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The IBR is a publication of the Indiana Business Research Center at IU's Kelley School of Business

Where did they go?

Industrial change and worker transitions

Director of Economic Analysis, Indiana Business Research Center, Indiana University Kelley School of Business

The February 2016 announcement that Carrier Corporation was moving their operations from the west side of Indianapolis to Mexico angered affected workers, frustrated policymakers and surprised people in both Indiana and the nation. Many have wondered: What will become of those workers?

We can shed some light on what the future may hold for such dislocated manufacturing workers with a retrospective look at the recent past. We investigated the dynamics of change in Indiana manufacturing employment pre- and post-recession. The years between 2003 and 2014 were chosen and we focused on these questions:

  1. As the sector shed jobs, did the displaced workers transition to markedly different industries?
  2. Did they go back to school or participate in job-training programs offered by the government?
  3. If so, how did those actions affect their subsequent employment in Indiana?

To identify worker transitions (and as part of the Workforce Data Quality Initiative of the U.S. Department of Labor’s Employment and Training Administration), we used integrated administrative data from the Indiana Department of Workforce Development (IDWD) and the Commission for Higher Education. The resulting data set included unemployment insurance claims, quarterly industry and worker status, and degree attainment from Indiana’s public colleges and universities. A cohort of workers was created for those employed in two of Indiana’s most significant manufacturing industries—transportation equipment (TEM) and primary metals (PMM)—from 2001 through 2002 (eight quarters). The resulting cohort size of 174,865 was tracked from 2003 through 2014, and we followed changes in employment, industry and the pursuit of postsecondary public higher education.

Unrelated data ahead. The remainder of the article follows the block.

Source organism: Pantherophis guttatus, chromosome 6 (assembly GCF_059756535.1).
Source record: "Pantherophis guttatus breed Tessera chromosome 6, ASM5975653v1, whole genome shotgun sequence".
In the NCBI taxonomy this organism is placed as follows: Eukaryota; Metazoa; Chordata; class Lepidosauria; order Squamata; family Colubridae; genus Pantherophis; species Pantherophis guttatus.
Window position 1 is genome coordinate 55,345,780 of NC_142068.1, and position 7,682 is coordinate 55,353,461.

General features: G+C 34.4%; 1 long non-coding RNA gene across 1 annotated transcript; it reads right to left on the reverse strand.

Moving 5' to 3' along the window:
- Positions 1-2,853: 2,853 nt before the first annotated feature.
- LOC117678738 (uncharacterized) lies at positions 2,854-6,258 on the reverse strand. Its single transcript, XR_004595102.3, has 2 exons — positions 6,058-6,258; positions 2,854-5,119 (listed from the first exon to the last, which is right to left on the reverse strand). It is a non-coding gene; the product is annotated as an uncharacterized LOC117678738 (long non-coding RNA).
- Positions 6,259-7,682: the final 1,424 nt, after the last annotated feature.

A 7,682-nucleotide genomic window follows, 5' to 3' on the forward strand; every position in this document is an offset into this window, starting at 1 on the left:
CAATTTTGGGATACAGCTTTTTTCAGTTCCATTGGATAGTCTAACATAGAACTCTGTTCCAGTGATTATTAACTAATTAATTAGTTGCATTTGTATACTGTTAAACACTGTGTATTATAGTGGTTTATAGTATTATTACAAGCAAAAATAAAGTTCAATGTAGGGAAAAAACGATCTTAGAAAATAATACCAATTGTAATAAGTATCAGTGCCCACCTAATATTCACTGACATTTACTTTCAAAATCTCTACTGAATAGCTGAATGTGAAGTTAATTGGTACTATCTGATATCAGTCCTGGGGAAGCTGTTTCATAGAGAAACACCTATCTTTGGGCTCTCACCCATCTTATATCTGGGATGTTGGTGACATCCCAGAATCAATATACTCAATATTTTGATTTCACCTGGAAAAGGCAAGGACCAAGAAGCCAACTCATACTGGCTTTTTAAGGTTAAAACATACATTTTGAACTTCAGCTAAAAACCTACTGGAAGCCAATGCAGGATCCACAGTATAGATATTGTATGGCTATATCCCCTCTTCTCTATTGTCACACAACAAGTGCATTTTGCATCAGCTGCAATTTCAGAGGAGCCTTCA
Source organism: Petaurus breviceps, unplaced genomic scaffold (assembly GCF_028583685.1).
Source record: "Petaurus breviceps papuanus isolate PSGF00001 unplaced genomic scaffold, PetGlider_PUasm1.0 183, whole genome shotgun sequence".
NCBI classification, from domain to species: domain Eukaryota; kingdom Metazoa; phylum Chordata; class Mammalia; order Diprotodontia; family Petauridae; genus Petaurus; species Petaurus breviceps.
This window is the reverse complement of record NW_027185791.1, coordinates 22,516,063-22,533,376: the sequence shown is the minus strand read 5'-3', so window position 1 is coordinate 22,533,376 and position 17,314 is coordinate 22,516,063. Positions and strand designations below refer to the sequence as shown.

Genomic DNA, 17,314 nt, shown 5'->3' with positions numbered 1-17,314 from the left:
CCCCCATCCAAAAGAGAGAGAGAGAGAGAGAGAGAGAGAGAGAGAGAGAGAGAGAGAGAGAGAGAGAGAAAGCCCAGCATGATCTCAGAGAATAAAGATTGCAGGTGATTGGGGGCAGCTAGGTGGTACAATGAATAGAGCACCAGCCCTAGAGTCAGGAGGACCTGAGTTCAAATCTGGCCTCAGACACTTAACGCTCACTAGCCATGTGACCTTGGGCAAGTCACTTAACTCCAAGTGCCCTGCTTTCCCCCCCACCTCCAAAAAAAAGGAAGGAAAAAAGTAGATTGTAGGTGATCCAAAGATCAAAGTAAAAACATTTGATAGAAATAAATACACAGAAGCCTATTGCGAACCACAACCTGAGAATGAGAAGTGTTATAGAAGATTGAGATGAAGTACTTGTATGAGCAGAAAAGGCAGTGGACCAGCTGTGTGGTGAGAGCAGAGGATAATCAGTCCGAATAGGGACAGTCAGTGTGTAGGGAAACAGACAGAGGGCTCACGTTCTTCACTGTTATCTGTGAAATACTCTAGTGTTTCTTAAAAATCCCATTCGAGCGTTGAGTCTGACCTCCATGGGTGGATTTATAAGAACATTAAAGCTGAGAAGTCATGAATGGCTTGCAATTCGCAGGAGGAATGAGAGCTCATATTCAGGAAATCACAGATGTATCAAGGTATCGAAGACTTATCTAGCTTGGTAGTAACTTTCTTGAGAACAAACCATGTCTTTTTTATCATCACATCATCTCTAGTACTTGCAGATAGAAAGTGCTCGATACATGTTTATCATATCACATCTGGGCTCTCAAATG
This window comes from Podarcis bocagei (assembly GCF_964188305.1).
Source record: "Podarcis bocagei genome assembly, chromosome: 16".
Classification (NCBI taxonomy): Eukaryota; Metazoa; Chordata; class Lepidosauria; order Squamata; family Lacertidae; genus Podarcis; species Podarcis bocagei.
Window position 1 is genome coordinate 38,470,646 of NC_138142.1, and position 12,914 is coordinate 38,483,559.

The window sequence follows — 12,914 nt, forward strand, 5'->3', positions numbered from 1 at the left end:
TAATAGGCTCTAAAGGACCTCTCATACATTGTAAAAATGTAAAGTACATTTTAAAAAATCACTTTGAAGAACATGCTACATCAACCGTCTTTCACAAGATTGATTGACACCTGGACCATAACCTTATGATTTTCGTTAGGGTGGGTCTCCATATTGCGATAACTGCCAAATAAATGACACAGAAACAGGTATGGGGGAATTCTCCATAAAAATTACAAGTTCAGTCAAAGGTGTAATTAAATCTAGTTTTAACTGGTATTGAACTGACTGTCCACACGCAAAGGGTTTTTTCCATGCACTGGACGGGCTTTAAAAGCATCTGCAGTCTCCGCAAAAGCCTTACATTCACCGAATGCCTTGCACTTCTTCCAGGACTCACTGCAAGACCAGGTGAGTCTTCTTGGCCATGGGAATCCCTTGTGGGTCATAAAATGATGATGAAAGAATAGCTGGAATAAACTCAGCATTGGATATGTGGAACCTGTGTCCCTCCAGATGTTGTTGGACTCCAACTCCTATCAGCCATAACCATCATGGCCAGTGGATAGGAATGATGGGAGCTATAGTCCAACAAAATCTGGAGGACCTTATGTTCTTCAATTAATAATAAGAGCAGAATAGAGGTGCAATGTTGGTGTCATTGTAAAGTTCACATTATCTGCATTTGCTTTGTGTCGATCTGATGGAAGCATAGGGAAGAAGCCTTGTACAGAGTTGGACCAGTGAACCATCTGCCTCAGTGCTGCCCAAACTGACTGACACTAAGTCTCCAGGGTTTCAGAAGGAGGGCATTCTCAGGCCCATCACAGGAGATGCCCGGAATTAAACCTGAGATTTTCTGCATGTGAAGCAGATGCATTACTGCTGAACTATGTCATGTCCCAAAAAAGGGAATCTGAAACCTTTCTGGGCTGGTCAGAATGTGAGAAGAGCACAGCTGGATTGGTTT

Tracking transitions